Really impressive predictions are the ones that sound ridiculous at the time but come true in the end.
As science fiction writer Arthur Clarke said, “If by some miracle, a prophet could describe the future exactly as it was going to take place, his predictions would so sound so far-fetched, so absurd, that everyone would laugh him to scorn.”
This Quora post inspired us to put together a list of the most impressive predictions ever.
By analysing population growth in Europe, Ezra Stiles, then president of Yale University, predicted in 1783 that America's population would reach 300 million in 200 years. Almost 200 years later to the day, U.S. population hit 300 million.
Source: David Thomson
In 1865, more than 100 years before Apollo 11, Jules Verne wrote about humankind's first trip to the moon in a short story titled, 'From the Earth to the Moon.'
He even knew the rocket would launch from Florida, the name of the ship, the correct number of astronauts aboard, and the feeling of weightlessness they would experience. In 1865, Verne had absolutely no way of knowing there isn't gravity in space.
Source: Tech News Daily
In 1898, a prolific short story writer named Morgan Robertson wrote a novella called 'Futility, Or The Wreck of the Titan.' The book detailed how the largest ship ever made crashed into an iceberg and sank. Sound familiar?
The RMS Titanic sank under those exact circumstances 14 years later.
'It will soon be possible to transmit wireless messages all over the world so simply that any individual can own and operate his own apparatus,' Nikola Tesla told The New York Times in 1909.
Source: New York Times via Popular Mechanics
H.G. Wells' 1914 novel 'The World Set Free' described a city-destroying 'atomic bomb.' Although Wells didn't know if or how nuclear detonation could really happen -- the Manhattan Project which designed the atomic bomb didn't begin until 1942 -- he understood a bit about radioactive elements.
Regardless, Wells knew that if humans figured out how to blow up these compounds simultaneously, the result would be really bad news.
'We will have high-definition, wide-screen television sets and a push-button dialling system to order the movie you want at the time you want it,' Roger Ebert said in 1987 during an interview with Omni Magazine.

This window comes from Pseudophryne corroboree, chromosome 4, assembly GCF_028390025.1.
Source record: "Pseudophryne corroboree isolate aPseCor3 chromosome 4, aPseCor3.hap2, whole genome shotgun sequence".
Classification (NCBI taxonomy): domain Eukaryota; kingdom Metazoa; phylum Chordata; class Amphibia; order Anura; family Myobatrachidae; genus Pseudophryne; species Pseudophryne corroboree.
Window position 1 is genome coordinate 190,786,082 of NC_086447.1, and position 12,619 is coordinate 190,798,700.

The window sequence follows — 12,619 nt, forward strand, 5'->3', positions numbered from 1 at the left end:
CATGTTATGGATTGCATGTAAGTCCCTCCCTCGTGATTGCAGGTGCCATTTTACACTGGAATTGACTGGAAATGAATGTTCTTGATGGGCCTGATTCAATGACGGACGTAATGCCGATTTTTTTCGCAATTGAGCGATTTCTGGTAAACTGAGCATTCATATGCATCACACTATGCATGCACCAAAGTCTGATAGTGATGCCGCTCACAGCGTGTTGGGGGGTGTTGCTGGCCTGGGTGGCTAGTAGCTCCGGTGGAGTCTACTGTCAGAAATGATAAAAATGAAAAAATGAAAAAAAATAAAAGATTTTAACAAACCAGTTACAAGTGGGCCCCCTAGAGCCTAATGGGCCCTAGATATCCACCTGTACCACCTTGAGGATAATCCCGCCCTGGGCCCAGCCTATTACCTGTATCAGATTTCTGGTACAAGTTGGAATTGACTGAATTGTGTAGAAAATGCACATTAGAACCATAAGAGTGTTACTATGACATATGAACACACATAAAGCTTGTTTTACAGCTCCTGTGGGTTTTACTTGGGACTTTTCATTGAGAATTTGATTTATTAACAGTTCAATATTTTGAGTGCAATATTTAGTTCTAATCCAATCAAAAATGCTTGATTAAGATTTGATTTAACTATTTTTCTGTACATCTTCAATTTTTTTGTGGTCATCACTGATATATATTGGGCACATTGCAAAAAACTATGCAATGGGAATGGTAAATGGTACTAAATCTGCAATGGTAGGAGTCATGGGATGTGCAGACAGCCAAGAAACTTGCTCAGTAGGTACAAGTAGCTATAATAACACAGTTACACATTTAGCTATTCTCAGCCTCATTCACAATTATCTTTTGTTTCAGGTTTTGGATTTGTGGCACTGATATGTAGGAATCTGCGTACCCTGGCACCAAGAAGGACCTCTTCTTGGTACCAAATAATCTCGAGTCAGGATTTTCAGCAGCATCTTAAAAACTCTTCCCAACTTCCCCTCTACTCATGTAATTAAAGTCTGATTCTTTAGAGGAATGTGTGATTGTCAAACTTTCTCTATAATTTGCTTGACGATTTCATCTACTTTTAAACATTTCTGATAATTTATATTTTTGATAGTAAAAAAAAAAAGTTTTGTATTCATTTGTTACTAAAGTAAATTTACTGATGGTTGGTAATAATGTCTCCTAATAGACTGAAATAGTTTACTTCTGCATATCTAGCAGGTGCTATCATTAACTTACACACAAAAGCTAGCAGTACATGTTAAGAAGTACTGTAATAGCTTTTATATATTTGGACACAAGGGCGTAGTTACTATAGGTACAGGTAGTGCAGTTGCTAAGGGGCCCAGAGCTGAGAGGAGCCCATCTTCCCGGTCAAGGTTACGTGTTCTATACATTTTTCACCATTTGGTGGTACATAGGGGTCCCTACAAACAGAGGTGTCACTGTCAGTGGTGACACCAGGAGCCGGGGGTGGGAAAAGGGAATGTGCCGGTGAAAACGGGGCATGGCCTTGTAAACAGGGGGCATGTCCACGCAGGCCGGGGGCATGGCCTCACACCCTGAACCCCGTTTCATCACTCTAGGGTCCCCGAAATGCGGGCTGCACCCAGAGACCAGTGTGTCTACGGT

During an interview with Bill Moyers in 1988, science fiction author Isaac Asimov basically predicted the Internet -- but more specifically, how students would benefit from universal access to information.
Asimov said that through computers, we'd have access to 'connected libraries,' which would act as a 'teacher in the form of access to the gathered knowledge of the human species.'
Inherently critical of the education system, he dreamed up online learning as a solution.
'Nowadays, what people call learning is forced on you. Everyone is forced to learn the same thing on the same day at the same speed in class. And everyone is different. For some it goes too fast, for some too slow, for some in the wrong direction,' he said.
Source: Maria Maceiras
In 1993, AT&T launched their imaginative 'You Will' campaign. In dozens of television commercials, the company asked viewers 'have you ever' and then named some crazy feat of technology that couldn't be accomplished at the time -- like sending a fax from the beach.
This image from their campaign looks exactly like the tablets we have now, 20 years later.
Source: Thomas Goodwin
On Chris Rock's 1997 series on HBO, he produced a skit reminiscing about various celebrities who had dropped by the studio to promote their products.
He joked that O.J. Simpson came by to talk about his new video, 'I Didn't Kill My Wife! But If I DID, Here's How I'd Do It.' O.J. Simpson published his hypothetical plan for murder in November 2006.
Source: Cracked, which admits that Simpson could have actually seen the skit and then named his book.
In a 2006 episode of the hilarious TV series Scrubs, the janitor makes an eerie comment to J.D.
'In my opinion, we should be looking for Bin Laden in Pakistan,' he said.
U.S. soldiers did indeed find the terrorist hiding in a well-guarded house in Pakistan.
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